Media Summary: 

October 2016

September 2016

July 2016

December 2015

Please contact our team if you have any questions, or would like any additional information.


Outline Financial


Major Policy Change – Mortgage Qualification Guidelines

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While the details are still trickling in, The Minister of Finance potentially dropped a bombshell on the Toronto real estate market as of this morning.  While their press release was vague [click here], we understand the changes to be as follows:

Mortgage Qualification Policy Change:  Currently, if you select a 5-year fixed mortgage term, you would qualify based on your actual monthly mortgage payment (i.e., calculated on 5-year fixed rates in the low to mid 2% range).  Going forward, while your actual mortgage payment would still be based on your contract rate, you would need to qualify using a much higher monthly mortgage payment based on the Bank of Canada “stress-test” Benchmark Rate (currently 4.64%) — resulting in a significantly reduced maximum purchase price (refer to impact section below).

Implementation Dates: It is expected this change will be effective on October 17th for all those with less than 20% down.  We are awaiting additional details, but the change may also impact those with greater than 20% down given the banks/lenders use of portfolio insurance.  If that is indeed the case, it is expected that change may be implemented on November 30th.

Impact: While every case is different, we have included a sample max purchase price impact calculation for a 10% down buyer.  Please contact us if you would like us to run the numbers for any specific scenario:

Impact Example (Max Affordability):

Total household salaried income = $120,000
Down payment available = 10%
Mortgage Product Chosen = 5-year Fixed
Purchase Style / Location = Freehold / Toronto
Debts = limited debts (i.e., credit card, car, etc.)

Current Max Purchase Price = Approx. $800,000*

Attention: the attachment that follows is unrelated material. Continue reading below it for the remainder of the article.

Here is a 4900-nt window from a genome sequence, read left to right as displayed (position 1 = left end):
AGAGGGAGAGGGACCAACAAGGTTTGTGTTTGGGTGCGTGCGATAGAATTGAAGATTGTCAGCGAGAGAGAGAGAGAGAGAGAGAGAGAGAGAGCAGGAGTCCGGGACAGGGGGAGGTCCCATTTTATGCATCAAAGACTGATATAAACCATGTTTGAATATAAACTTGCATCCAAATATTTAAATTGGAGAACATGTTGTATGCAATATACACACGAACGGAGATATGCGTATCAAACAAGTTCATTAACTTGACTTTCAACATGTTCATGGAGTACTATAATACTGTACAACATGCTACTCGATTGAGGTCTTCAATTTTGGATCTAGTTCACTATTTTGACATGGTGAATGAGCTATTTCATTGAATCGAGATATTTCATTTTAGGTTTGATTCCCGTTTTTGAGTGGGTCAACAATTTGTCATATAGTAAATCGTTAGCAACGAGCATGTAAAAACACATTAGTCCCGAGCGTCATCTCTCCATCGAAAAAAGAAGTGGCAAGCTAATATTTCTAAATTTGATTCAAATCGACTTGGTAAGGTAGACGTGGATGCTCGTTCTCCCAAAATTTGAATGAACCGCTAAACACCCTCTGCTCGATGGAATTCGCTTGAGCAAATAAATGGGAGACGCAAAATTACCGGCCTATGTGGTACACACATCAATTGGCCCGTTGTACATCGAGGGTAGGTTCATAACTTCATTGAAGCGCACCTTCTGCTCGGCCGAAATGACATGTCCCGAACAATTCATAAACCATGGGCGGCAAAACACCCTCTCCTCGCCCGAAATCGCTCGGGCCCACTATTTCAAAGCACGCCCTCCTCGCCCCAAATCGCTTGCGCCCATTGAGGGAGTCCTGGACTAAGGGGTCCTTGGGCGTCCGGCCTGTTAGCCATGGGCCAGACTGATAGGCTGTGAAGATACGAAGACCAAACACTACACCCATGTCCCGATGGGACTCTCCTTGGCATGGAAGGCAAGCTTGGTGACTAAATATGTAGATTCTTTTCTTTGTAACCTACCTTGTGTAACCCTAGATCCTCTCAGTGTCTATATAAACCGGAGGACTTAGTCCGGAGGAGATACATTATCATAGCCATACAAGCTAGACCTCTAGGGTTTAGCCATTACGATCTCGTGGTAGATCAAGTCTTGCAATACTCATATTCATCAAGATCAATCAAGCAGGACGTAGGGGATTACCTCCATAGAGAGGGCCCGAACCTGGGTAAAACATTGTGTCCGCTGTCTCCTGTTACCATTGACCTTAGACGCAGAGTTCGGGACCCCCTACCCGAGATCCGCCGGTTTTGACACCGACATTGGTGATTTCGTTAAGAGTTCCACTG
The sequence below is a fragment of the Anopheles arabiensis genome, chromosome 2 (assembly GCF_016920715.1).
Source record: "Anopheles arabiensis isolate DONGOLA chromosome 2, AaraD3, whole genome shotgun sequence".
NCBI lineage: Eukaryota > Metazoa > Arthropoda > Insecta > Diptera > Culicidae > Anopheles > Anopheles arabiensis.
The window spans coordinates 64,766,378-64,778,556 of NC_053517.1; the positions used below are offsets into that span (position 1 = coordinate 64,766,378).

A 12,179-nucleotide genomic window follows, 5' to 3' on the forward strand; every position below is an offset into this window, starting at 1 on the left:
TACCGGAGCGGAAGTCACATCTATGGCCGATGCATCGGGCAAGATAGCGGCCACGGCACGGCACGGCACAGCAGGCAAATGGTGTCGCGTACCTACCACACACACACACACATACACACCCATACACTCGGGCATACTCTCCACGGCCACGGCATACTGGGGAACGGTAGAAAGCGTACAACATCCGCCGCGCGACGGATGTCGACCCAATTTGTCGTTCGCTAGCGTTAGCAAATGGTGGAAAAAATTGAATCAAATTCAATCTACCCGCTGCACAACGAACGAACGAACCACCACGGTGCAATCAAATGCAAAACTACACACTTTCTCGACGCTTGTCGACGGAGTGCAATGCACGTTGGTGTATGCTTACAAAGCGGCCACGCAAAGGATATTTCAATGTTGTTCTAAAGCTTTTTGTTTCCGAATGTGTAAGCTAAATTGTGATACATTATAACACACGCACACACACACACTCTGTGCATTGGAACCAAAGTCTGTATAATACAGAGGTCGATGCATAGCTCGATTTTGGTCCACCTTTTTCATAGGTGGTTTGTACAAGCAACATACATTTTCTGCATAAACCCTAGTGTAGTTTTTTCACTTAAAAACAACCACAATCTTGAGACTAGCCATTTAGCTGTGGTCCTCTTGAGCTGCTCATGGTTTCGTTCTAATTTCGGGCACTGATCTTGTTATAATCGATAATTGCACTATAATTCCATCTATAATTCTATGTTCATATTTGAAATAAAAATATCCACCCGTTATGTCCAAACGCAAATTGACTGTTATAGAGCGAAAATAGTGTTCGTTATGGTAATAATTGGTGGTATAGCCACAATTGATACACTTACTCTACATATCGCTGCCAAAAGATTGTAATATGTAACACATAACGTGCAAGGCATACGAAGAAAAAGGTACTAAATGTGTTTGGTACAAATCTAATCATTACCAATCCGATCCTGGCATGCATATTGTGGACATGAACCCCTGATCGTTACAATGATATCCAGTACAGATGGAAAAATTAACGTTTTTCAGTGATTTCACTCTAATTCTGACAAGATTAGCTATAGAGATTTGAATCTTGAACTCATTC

Max Purchase Price After Oct 17th = Approx. $640,000*
(Note: the above is for illustration only.  Please contact a member of The Lang Team to discuss)

Media Coverage:  While additional details are expected to be published throughout the week, we have included a few relevant articles that have come out in the media today.  We have also reached out the Department of Finance, lenders, and mortgage insurers directly and will pass along any relevant information as/when received.

Should you have any questions regarding the above, please contact any member of our team.


Budget 2016 Highlights

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Finance Minister Morneau’s budget includes many new infrastructure spending initiatives that will support our economy and help continue our growth, albeit controlled, with a view to the long-term success of the country. His budget is focused on middle-class families, seniors and veterans, helping the less fortunate, committing to a clean economy, and strengthening relationships with indigenous peoples.

Here are a few highlights that specifically affect the mortgage and housing sectors​:

Affordable Housing
The government announced it will spend $2.3 billion over the next two years. A significant portion of this will be allocated to provinces and territories were the need for investment is greatest. There will also be considerable investment in First Nations, Inuit and northern housing.  The government also announced it will invest $208 million over five years to create an “Affordable Rental Housing Innovation Fund” to be administered by CMHC.

Researching the Impacts of Foreign Ownership
Minister Morneau stated the government will investigate the impact of foreign ownership on housing and household indebtedness. Statistics Canada will develop methods for gathering data on foreign ownership on purchases of Canadian housing.

Introducing a Bank Recapitalization “Bail-in” Regime
To protect Canadian taxpayers in the unlikely event of a large bank failure, the government is proposing to implement a bail-in regime that would impose bank shareholders and creditors be held responsible for the bank’s risks—not taxpayers. This would allow authorities to convert eligible long-term debt of a failing bank into common shares to recapitalize the bank and allow it to remain open and operating. Such a measure is in line with international efforts to address the potential risks to the financial system and broader economy of institutions perceived as “too-big-to-fail”.